Initially, Reid treated the quarterback in his system like an NBA point guard, using short accurate passes to get talented pass catchers the ball in space. Recently with Patrick Mahomes, arguably the best quarterback in the league, he has moved into more shotgun formations allowing Mahomes more freedom with his decision-making. Still, Reid’s offense led the NFL in yards after the catch in the 2020 season due to the extremely talented pass-catching duo of Tyreek Hill and Travis Kelce.

With all of this success, Reid has passed his knowledge to his assistants who have gone on to be successful NFL coaches in their own right. Some of the most notable are the following:

  • Matt Nagy: In 2018, he led the team to reach the postseason after an eight-year absence. Leading him to being named NFL Coach of the Year in 2018.
  • Ron Rivera: Led the Panthers to playoffs four times and was named Coach of the Year in 2013 and 2015.
  • John Harbaugh: Led the Ravens to reach the playoffs eight of his 12 years and has had just one losing season. Named NFL Coach of the Year in 2019
  • Doug Peterson: Won the Super Bowl in his second season with the Eagles and has had the Eagles in the playoffs in three straight seasons.
  • Sean McDermott: Went 9-7 with the Buffalo Bills in his first season as the head coach, earning the team a playoff spot for the first time in 17 years.

How Do You Stop the West Coast Offense?

With all of the advantages of the West Coast system, it can be hard to imagine a way to stop this type of offense. Defenses have found the best way to do so is by attacking the element that makes this offense elite – the timing.

The quarterback’s dropback is critical to the timing of the offense, so defenses have targeted this element in an attempt to disrupt the offensive scheme. Before the introduction of the West Coast offense, defenses would simply play man-to-man defense and send an extra pass rusher at the quarterback.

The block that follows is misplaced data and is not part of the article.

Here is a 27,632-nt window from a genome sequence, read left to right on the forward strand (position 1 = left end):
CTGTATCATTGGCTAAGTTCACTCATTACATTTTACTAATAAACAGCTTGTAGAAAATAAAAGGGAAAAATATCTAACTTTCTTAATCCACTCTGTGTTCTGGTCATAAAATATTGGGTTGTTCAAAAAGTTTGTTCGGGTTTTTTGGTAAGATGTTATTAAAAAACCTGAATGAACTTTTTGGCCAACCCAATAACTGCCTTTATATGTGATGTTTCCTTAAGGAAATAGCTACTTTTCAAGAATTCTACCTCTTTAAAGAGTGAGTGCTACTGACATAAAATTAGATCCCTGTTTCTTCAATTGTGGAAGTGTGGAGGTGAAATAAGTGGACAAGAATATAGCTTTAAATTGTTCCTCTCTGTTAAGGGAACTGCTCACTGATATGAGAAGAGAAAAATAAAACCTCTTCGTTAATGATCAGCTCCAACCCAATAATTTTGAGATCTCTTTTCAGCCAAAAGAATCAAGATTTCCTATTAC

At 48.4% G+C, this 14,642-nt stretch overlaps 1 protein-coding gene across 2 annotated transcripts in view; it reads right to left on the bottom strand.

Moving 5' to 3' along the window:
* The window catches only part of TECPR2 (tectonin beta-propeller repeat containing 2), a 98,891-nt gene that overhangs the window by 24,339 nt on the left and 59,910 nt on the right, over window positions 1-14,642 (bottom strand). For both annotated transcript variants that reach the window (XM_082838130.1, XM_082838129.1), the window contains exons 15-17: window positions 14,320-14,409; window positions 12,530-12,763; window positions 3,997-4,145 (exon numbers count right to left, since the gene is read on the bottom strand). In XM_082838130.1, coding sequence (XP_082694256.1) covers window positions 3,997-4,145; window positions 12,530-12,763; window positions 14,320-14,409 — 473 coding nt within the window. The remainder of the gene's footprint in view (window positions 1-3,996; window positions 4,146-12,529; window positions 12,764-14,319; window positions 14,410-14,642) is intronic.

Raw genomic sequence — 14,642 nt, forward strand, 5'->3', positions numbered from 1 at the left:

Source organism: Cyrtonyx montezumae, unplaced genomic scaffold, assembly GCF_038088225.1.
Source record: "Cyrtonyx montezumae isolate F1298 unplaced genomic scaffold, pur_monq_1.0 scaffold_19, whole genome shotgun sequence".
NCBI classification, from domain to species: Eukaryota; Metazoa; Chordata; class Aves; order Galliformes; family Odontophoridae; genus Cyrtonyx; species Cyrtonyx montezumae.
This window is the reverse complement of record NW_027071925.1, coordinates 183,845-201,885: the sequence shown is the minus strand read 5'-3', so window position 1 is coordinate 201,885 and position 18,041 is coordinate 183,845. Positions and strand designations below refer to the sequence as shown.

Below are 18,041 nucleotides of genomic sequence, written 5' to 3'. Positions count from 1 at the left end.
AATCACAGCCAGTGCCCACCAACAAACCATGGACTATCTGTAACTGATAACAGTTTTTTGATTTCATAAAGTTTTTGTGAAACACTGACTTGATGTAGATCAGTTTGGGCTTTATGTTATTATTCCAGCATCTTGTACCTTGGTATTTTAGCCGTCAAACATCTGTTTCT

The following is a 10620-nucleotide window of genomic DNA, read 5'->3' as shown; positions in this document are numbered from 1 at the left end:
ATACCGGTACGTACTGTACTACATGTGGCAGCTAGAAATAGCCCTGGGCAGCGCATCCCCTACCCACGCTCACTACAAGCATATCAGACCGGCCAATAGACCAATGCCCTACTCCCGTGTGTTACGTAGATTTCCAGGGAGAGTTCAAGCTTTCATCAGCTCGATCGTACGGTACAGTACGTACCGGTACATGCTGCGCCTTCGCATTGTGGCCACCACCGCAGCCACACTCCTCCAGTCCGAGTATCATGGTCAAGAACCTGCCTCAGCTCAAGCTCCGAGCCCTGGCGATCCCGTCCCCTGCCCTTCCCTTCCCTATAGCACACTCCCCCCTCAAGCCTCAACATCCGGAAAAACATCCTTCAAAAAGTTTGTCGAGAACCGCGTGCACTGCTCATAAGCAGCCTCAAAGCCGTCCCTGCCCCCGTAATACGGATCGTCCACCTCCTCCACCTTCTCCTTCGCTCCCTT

Since the West Coast system has so many pass catchers on the field, when a defensive player blitzes, the quarterback just needs to find the open, unguarded player.

Defenses then developed the zone defense, where defensive players would cover a certain part of the field rather than a certain player. They then would blitz the quarterback using a zone blitz in an attempt to disrupt their timing. This was effective as defenses could keep offenses guessing by blitzing linebackers, safeties, or cornerbacks from any part of the field.

All of these adaptations were focused on one thing, disrupting the timing of the quarterback. If he is unable to complete the correct number of steps for his drop back or is moved out of the pocket, he will have a tough time finding an open receiver.

The second way to stop the West Coast offense is for cornerbacks, or those guarding the receivers, to try and jump the route to intercept the ball. Since timing is so important, there are times when the ball is thrown before the receiver is open. Cornerbacks can take advantage of this by playing underneath the receiver or looking to jump the passing lanes to beat the receiver to where the ball is being thrown.

Steven G.

My name is Steven and I love everything sports! I created this website to share my passion with all of you. Enjoy!